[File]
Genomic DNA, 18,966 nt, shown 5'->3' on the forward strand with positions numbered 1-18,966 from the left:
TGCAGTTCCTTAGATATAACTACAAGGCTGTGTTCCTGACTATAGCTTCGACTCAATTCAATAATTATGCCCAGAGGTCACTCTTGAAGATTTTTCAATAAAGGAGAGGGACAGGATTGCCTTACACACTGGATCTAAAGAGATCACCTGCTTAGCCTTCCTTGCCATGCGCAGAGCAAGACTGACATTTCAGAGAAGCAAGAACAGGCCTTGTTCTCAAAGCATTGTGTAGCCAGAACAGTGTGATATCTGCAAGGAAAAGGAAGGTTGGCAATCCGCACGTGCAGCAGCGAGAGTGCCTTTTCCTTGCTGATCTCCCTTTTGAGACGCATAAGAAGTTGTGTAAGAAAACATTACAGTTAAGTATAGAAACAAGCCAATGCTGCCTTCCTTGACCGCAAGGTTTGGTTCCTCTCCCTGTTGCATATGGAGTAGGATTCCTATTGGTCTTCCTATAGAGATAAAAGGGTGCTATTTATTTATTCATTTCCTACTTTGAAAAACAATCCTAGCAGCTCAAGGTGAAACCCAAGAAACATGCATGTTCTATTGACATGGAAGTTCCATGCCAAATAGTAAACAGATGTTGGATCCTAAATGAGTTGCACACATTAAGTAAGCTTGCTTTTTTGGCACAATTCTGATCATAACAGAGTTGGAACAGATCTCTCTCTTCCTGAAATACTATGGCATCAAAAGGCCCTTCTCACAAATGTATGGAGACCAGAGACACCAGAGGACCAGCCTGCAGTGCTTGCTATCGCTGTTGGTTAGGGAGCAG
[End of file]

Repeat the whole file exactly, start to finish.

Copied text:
Genomic DNA, 18,966 nt, shown 5'->3' on the forward strand with positions numbered 1-18,966 from the left:
TGCAGTTCCTTAGATATAACTACAAGGCTGTGTTCCTGACTATAGCTTCGACTCAATTCAATAATTATGCCCAGAGGTCACTCTTGAAGATTTTTCAATAAAGGAGAGGGACAGGATTGCCTTACACACTGGATCTAAAGAGATCACCTGCTTAGCCTTCCTTGCCATGCGCAGAGCAAGACTGACATTTCAGAGAAGCAAGAACAGGCCTTGTTCTCAAAGCATTGTGTAGCCAGAACAGTGTGATATCTGCAAGGAAAAGGAAGGTTGGCAATCCGCACGTGCAGCAGCGAGAGTGCCTTTTCCTTGCTGATCTCCCTTTTGAGACGCATAAGAAGTTGTGTAAGAAAACATTACAGTTAAGTATAGAAACAAGCCAATGCTGCCTTCCTTGACCGCAAGGTTTGGTTCCTCTCCCTGTTGCATATGGAGTAGGATTCCTATTGGTCTTCCTATAGAGATAAAAGGGTGCTATTTATTTATTCATTTCCTACTTTGAAAAACAATCCTAGCAGCTCAAGGTGAAACCCAAGAAACATGCATGTTCTATTGACATGGAAGTTCCATGCCAAATAGTAAACAGATGTTGGATCCTAAATGAGTTGCACACATTAAGTAAGCTTGCTTTTTTGGCACAATTCTGATCATAACAGAGTTGGAACAGATCTCTCTCTTCCTGAAATACTATGGCATCAAAAGGCCCTTCTCACAAATGTATGGAGACCAGAGACACCAGAGGACCAGCCTGCAGTGCTTGCTATCGCTGTTGGTTAGGGAGCAG